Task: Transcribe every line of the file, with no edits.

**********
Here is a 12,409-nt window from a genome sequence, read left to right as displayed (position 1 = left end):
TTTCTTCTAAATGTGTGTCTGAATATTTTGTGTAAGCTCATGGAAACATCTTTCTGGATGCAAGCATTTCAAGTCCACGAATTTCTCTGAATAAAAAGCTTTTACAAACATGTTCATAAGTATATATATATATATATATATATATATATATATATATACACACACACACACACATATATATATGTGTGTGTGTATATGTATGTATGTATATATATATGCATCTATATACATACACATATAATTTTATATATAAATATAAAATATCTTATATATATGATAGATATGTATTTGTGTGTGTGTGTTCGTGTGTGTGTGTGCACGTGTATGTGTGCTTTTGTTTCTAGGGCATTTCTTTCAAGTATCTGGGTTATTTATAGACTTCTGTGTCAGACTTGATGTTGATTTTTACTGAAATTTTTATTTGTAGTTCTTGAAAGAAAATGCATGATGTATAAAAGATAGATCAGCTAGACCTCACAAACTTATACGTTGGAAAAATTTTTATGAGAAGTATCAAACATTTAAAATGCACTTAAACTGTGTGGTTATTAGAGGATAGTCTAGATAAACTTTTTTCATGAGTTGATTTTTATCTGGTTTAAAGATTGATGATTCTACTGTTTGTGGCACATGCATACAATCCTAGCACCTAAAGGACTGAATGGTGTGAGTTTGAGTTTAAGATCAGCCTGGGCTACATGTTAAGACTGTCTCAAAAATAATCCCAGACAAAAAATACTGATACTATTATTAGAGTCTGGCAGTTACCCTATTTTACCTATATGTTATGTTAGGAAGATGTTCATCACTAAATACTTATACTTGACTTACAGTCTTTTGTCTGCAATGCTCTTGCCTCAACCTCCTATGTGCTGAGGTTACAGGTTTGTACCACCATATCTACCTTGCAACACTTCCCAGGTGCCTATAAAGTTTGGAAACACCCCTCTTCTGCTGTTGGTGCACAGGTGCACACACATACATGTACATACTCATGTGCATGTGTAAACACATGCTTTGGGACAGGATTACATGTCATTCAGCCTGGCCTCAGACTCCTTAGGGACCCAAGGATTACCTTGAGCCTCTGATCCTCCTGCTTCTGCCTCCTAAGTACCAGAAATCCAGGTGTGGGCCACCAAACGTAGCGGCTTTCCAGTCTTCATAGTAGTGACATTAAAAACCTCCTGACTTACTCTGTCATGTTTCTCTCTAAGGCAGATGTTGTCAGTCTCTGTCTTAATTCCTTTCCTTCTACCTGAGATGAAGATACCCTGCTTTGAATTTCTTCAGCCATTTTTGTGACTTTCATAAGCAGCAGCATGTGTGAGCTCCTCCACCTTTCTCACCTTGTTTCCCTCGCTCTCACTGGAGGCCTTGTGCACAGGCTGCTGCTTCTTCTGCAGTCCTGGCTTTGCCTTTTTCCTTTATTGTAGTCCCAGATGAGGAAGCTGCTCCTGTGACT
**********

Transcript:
Here is a 12,409-nt window from a genome sequence, read left to right as displayed (position 1 = left end):
TTTCTTCTAAATGTGTGTCTGAATATTTTGTGTAAGCTCATGGAAACATCTTTCTGGATGCAAGCATTTCAAGTCCACGAATTTCTCTGAATAAAAAGCTTTTACAAACATGTTCATAAGTATATATATATATATATATATATATATATATATATATACACACACACACACACATATATATATGTGTGTGTGTATATGTATGTATGTATATATATATGCATCTATATACATACACATATAATTTTATATATAAATATAAAATATCTTATATATATGATAGATATGTATTTGTGTGTGTGTGTTCGTGTGTGTGTGTGCACGTGTATGTGTGCTTTTGTTTCTAGGGCATTTCTTTCAAGTATCTGGGTTATTTATAGACTTCTGTGTCAGACTTGATGTTGATTTTTACTGAAATTTTTATTTGTAGTTCTTGAAAGAAAATGCATGATGTATAAAAGATAGATCAGCTAGACCTCACAAACTTATACGTTGGAAAAATTTTTATGAGAAGTATCAAACATTTAAAATGCACTTAAACTGTGTGGTTATTAGAGGATAGTCTAGATAAACTTTTTTCATGAGTTGATTTTTATCTGGTTTAAAGATTGATGATTCTACTGTTTGTGGCACATGCATACAATCCTAGCACCTAAAGGACTGAATGGTGTGAGTTTGAGTTTAAGATCAGCCTGGGCTACATGTTAAGACTGTCTCAAAAATAATCCCAGACAAAAAATACTGATACTATTATTAGAGTCTGGCAGTTACCCTATTTTACCTATATGTTATGTTAGGAAGATGTTCATCACTAAATACTTATACTTGACTTACAGTCTTTTGTCTGCAATGCTCTTGCCTCAACCTCCTATGTGCTGAGGTTACAGGTTTGTACCACCATATCTACCTTGCAACACTTCCCAGGTGCCTATAAAGTTTGGAAACACCCCTCTTCTGCTGTTGGTGCACAGGTGCACACACATACATGTACATACTCATGTGCATGTGTAAACACATGCTTTGGGACAGGATTACATGTCATTCAGCCTGGCCTCAGACTCCTTAGGGACCCAAGGATTACCTTGAGCCTCTGATCCTCCTGCTTCTGCCTCCTAAGTACCAGAAATCCAGGTGTGGGCCACCAAACGTAGCGGCTTTCCAGTCTTCATAGTAGTGACATTAAAAACCTCCTGACTTACTCTGTCATGTTTCTCTCTAAGGCAGATGTTGTCAGTCTCTGTCTTAATTCCTTTCCTTCTACCTGAGATGAAGATACCCTGCTTTGAATTTCTTCAGCCATTTTTGTGACTTTCATAAGCAGCAGCATGTGTGAGCTCCTCCACCTTTCTCACCTTGTTTCCCTCGCTCTCACTGGAGGCCTTGTGCACAGGCTGCTGCTTCTTCTGCAGTCCTGGCTTTGCCTTTTTCCTTTATTGTAGTCCCAGATGAGGAAGCTGCTCCTGTGACT